May 2009

In early May I was on Facebook and I saw that Iditarod musher Hugh Neff was booking school tours in Colorado. I thought how cool it would be to bring Hugh to my daughters school the next school year and maybe she would even learn something! Through the summer Hugh and I remained in contact and we finally got a date set for him to speak to the students at Prairie Middle School the next September.

September 2009

With the start of the school year, the final preparations were put into place to have Hugh Neff speak at our daughter’s school. The event went well, even though Hugh showed up without a sled. Not to worry, we ran home and got ours and the program went off without a hitch and they kids loved it! After the program, Hugh, a childhood friend of his, and myself had breakfast and talked dogs, sports and life. It was a great time. We promised to stay in touch and if I ever make it to Alaska give him a call.

January 2010

In mid-January I received another Facebook message. This time it was from an author, leadership trainer, business coach and adventurist, Chris Fuller. He was putting on a seminar for his book, Iditarod Leadership (http://www.iditarodleadership.com) about how to harness the power of your team in business using the Iditarod team as a model. I spoke to Chris and his wife several times and made arrangements to attend the seminar in Anchorage to coincide with the start of this year’s Iditarod.

February 2010

With final preparations made and thanks to our partners at E-travel Unlimited (http://www.etravelunlimted.com) for all of my travel plans I was well on my way to Alaska. My wife and business partner gave me the requisite days off from work and we had a cushion in our budget to allow me to travel and I was set to go on March 3rd.

March 4, 2010

I arrived in Anchorage in the middle of the night and attended a Chris Fuller’s Iditarod Leadership conference the next morning at 9 am. While waiting in the lobby of the Millennium Hotel for a cab to the airport to pick up a rental car, I ran into Hugh Neff. He invited me to come out to his place the following day to talk dogs and talk about the race. That evening, after the conference I attended the Musher’s Banquet and met a lot of great folks. I learned quickly that people came from all over the world to be a part of the Iditarod and I was glad to experience it first hand.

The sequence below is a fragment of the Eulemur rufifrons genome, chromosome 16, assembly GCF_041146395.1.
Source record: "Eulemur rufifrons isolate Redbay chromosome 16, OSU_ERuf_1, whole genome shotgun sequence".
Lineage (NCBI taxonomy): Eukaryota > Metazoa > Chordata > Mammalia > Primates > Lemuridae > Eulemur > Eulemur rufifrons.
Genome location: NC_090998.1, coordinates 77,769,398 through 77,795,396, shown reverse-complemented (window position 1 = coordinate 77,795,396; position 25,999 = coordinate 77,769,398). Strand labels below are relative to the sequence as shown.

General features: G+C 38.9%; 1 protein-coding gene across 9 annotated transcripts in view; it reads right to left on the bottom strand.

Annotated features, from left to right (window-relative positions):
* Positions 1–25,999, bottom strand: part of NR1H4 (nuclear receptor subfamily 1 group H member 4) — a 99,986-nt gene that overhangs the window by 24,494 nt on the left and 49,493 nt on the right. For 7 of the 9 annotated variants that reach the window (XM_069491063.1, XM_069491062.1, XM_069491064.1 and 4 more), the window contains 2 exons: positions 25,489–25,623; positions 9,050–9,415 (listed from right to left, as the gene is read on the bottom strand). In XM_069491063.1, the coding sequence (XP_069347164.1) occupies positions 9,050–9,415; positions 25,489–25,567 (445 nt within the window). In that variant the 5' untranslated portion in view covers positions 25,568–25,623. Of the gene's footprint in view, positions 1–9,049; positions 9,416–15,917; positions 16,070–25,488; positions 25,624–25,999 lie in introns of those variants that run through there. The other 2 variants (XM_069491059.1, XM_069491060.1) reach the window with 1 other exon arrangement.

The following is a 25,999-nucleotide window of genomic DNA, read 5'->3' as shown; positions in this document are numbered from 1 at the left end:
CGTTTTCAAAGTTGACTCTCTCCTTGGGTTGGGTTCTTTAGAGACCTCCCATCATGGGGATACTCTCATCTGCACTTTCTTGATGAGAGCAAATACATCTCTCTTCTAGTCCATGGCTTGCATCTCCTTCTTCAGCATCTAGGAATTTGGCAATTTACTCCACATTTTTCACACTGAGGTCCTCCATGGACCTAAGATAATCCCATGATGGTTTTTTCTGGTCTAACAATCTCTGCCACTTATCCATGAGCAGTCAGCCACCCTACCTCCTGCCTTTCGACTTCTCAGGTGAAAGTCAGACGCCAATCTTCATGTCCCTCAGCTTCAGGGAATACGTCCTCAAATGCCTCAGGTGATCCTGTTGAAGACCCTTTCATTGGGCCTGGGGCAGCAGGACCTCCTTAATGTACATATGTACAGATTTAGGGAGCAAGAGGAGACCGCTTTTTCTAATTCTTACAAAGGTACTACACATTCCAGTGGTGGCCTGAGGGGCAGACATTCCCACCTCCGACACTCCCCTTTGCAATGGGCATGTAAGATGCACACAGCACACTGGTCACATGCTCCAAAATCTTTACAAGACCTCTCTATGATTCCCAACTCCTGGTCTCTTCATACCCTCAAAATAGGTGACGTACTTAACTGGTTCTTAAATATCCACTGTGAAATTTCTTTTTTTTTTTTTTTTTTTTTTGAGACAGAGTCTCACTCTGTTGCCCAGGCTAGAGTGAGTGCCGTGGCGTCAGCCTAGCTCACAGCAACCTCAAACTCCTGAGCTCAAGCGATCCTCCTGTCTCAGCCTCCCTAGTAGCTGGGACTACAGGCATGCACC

March 6, 2010

Saturday, March 6, marked the ceremonial start of the Iditarod in downtown Anchorage. What an experience. I was privileged to handle for Hugh Neff’s team at the starting line and spend the day with these remarkable people. I met Hugh’s Idita-rider from 2008 and this year’s as well and we all got to know each other at an overpriced lunch of $17.00 burgers at the hotel. It is true everything costs twice as much in Alaska!

Mush! You Huskies Nightly Radio Reports

Each night we hosted a podcast, Mush! You Huskies (http://www.mushingradio.com) and we updated you on the standings, the mushers, and tried to give you a little behind the scenes story. The show became pretty successful and we were given several compliments for our coverage of the race from our musher friends. It was a blast to do and we are glad that we did.

Interview with Hugh Neff on Mush You Huskies

We ended our coverage of this year’s Iditarod by having Hugh Neff on as a guest on our wrap up show. His interview brought to light what he mushes for. Not the glamour or the money but to be a part of a journey that is sometimes bigger than ourselves. Hugh is a special kind of musher. He gives back. Just as he did in September of last year at my daughter’s school, he teaches children all over the country to never give up on their dreams.

What’s Next?

In the coming weeks I will be traveling to California to talk dogs with a musher friend of mine, and we are looking at property in Northern Minnesota that will allows us to train for the races starting this winter.

My first race will be a race in West Yellowstone, Montana in December, followed by some other mid-distance races to gear up for the qualifiers the next winter.

We will continue to host Mush! You Huskies and are planning some great shows in the near future on topics such as urban mushing, Iditarod nutrition, Iditarod history, musher interviews and more. We hope that you will become loyal listeners.

Never Forget You Dreams and See You on the Trail!

Tags: Hugh Neff | Iditarod | Team Ineka | Dog Training Denver | Dog Doctor Radio | Denver Dog Works | Mushing Radio | Duluth Dog Works

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Dr. Robert Forto is a musher training for his first Iditarod racing under the Team Ineka banner. Michele Forto and Robert host Mush! You Huskies, a bi-weekly radio show on http://www.blogtalkradio.com/dogworks

Dogs Need Heroes Too

Dogs Need Heroes Too

By Michele Forto

“I had seven dogs who would go to the end of the earth for me, and nine more who would try,” Lance Mackey, 4-time Iditarod Champion

When I was a kid superheroes were still popular.  I remember being seven years old and not just dressing up as Wonder Woman for Halloween but wishing I had that invisible airplane of hers to travel around in.

My kids generation, being born in the nineties, I can’t recall them actually having superheroes to look up to.  That was the time of sport heroes.  We all know and can understand when we place the burden of being a superhero onto a regular person who just happens to be able to “fly” on the basketball court that it sets that person up to quite a bit of scrutiny.